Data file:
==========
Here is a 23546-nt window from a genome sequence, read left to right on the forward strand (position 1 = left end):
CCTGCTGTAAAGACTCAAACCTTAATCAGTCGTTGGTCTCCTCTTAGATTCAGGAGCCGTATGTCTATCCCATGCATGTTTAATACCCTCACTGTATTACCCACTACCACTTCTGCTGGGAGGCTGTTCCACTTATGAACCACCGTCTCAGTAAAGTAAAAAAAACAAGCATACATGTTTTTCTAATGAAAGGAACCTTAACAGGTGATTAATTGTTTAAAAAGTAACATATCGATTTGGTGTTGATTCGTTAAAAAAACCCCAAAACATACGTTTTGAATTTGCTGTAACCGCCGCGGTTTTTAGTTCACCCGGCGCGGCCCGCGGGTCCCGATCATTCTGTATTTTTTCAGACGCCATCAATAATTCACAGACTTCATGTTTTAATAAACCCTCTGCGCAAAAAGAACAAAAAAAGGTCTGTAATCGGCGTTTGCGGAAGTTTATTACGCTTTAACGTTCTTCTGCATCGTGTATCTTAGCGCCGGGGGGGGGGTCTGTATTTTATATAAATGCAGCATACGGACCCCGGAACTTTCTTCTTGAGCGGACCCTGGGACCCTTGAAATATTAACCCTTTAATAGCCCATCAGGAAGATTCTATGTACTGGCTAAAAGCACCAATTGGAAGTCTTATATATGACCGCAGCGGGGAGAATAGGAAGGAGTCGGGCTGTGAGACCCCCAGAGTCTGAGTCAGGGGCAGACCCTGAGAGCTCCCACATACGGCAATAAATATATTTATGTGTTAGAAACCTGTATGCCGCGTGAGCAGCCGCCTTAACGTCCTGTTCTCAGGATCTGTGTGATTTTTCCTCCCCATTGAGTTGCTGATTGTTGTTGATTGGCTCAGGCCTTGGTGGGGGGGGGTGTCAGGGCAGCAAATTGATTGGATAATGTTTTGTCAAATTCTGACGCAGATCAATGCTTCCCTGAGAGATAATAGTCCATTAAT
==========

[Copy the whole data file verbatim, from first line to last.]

Here is a 23546-nt window from a genome sequence, read left to right on the forward strand (position 1 = left end):
CCTGCTGTAAAGACTCAAACCTTAATCAGTCGTTGGTCTCCTCTTAGATTCAGGAGCCGTATGTCTATCCCATGCATGTTTAATACCCTCACTGTATTACCCACTACCACTTCTGCTGGGAGGCTGTTCCACTTATGAACCACCGTCTCAGTAAAGTAAAAAAAACAAGCATACATGTTTTTCTAATGAAAGGAACCTTAACAGGTGATTAATTGTTTAAAAAGTAACATATCGATTTGGTGTTGATTCGTTAAAAAAACCCCAAAACATACGTTTTGAATTTGCTGTAACCGCCGCGGTTTTTAGTTCACCCGGCGCGGCCCGCGGGTCCCGATCATTCTGTATTTTTTCAGACGCCATCAATAATTCACAGACTTCATGTTTTAATAAACCCTCTGCGCAAAAAGAACAAAAAAAGGTCTGTAATCGGCGTTTGCGGAAGTTTATTACGCTTTAACGTTCTTCTGCATCGTGTATCTTAGCGCCGGGGGGGGGGTCTGTATTTTATATAAATGCAGCATACGGACCCCGGAACTTTCTTCTTGAGCGGACCCTGGGACCCTTGAAATATTAACCCTTTAATAGCCCATCAGGAAGATTCTATGTACTGGCTAAAAGCACCAATTGGAAGTCTTATATATGACCGCAGCGGGGAGAATAGGAAGGAGTCGGGCTGTGAGACCCCCAGAGTCTGAGTCAGGGGCAGACCCTGAGAGCTCCCACATACGGCAATAAATATATTTATGTGTTAGAAACCTGTATGCCGCGTGAGCAGCCGCCTTAACGTCCTGTTCTCAGGATCTGTGTGATTTTTCCTCCCCATTGAGTTGCTGATTGTTGTTGATTGGCTCAGGCCTTGGTGGGGGGGGGTGTCAGGGCAGCAAATTGATTGGATAATGTTTTGTCAAATTCTGACGCAGATCAATGCTTCCCTGAGAGATAATAGTCCATTAAT